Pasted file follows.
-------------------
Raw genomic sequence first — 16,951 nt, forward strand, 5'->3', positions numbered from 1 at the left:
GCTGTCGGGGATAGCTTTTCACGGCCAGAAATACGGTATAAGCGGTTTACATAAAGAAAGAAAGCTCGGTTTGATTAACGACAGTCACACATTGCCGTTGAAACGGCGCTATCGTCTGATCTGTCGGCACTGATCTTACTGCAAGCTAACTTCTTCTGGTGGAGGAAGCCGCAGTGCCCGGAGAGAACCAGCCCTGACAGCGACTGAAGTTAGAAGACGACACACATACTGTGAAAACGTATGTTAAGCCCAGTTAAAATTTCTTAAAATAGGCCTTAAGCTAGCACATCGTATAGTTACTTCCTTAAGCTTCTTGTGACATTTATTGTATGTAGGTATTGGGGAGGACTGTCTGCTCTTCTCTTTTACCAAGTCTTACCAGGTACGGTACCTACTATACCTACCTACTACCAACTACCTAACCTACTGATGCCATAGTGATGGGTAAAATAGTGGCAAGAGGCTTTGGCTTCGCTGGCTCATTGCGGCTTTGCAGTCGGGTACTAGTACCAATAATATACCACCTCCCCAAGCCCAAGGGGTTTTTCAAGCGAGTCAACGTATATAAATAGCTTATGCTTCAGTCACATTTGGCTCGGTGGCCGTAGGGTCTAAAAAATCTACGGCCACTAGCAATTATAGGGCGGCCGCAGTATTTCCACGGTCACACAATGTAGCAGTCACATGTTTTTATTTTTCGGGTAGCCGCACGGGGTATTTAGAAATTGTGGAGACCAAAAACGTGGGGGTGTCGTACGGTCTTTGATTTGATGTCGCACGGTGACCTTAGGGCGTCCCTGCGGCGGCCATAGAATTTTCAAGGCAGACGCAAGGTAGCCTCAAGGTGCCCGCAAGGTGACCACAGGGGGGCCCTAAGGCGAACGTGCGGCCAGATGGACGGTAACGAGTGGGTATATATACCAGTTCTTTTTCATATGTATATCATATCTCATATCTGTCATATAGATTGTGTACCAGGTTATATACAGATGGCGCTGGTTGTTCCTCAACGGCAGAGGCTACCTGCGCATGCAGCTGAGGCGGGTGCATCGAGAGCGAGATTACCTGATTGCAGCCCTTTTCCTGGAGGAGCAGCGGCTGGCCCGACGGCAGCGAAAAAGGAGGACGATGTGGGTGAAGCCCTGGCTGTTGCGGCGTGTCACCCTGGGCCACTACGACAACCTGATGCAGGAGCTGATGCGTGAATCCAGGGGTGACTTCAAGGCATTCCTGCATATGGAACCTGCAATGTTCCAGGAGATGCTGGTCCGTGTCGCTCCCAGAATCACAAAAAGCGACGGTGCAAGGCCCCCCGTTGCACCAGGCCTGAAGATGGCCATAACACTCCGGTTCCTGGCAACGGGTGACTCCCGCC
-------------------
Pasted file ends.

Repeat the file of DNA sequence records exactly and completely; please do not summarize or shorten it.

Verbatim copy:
Raw genomic sequence first — 16,951 nt, forward strand, 5'->3', positions numbered from 1 at the left:
GCTGTCGGGGATAGCTTTTCACGGCCAGAAATACGGTATAAGCGGTTTACATAAAGAAAGAAAGCTCGGTTTGATTAACGACAGTCACACATTGCCGTTGAAACGGCGCTATCGTCTGATCTGTCGGCACTGATCTTACTGCAAGCTAACTTCTTCTGGTGGAGGAAGCCGCAGTGCCCGGAGAGAACCAGCCCTGACAGCGACTGAAGTTAGAAGACGACACACATACTGTGAAAACGTATGTTAAGCCCAGTTAAAATTTCTTAAAATAGGCCTTAAGCTAGCACATCGTATAGTTACTTCCTTAAGCTTCTTGTGACATTTATTGTATGTAGGTATTGGGGAGGACTGTCTGCTCTTCTCTTTTACCAAGTCTTACCAGGTACGGTACCTACTATACCTACCTACTACCAACTACCTAACCTACTGATGCCATAGTGATGGGTAAAATAGTGGCAAGAGGCTTTGGCTTCGCTGGCTCATTGCGGCTTTGCAGTCGGGTACTAGTACCAATAATATACCACCTCCCCAAGCCCAAGGGGTTTTTCAAGCGAGTCAACGTATATAAATAGCTTATGCTTCAGTCACATTTGGCTCGGTGGCCGTAGGGTCTAAAAAATCTACGGCCACTAGCAATTATAGGGCGGCCGCAGTATTTCCACGGTCACACAATGTAGCAGTCACATGTTTTTATTTTTCGGGTAGCCGCACGGGGTATTTAGAAATTGTGGAGACCAAAAACGTGGGGGTGTCGTACGGTCTTTGATTTGATGTCGCACGGTGACCTTAGGGCGTCCCTGCGGCGGCCATAGAATTTTCAAGGCAGACGCAAGGTAGCCTCAAGGTGCCCGCAAGGTGACCACAGGGGGGCCCTAAGGCGAACGTGCGGCCAGATGGACGGTAACGAGTGGGTATATATACCAGTTCTTTTTCATATGTATATCATATCTCATATCTGTCATATAGATTGTGTACCAGGTTATATACAGATGGCGCTGGTTGTTCCTCAACGGCAGAGGCTACCTGCGCATGCAGCTGAGGCGGGTGCATCGAGAGCGAGATTACCTGATTGCAGCCCTTTTCCTGGAGGAGCAGCGGCTGGCCCGACGGCAGCGAAAAAGGAGGACGATGTGGGTGAAGCCCTGGCTGTTGCGGCGTGTCACCCTGGGCCACTACGACAACCTGATGCAGGAGCTGATGCGTGAATCCAGGGGTGACTTCAAGGCATTCCTGCATATGGAACCTGCAATGTTCCAGGAGATGCTGGTCCGTGTCGCTCCCAGAATCACAAAAAGCGACGGTGCAAGGCCCCCCGTTGCACCAGGCCTGAAGATGGCCATAACACTCCGGTTCCTGGCAACGGGTGACTCCCGCC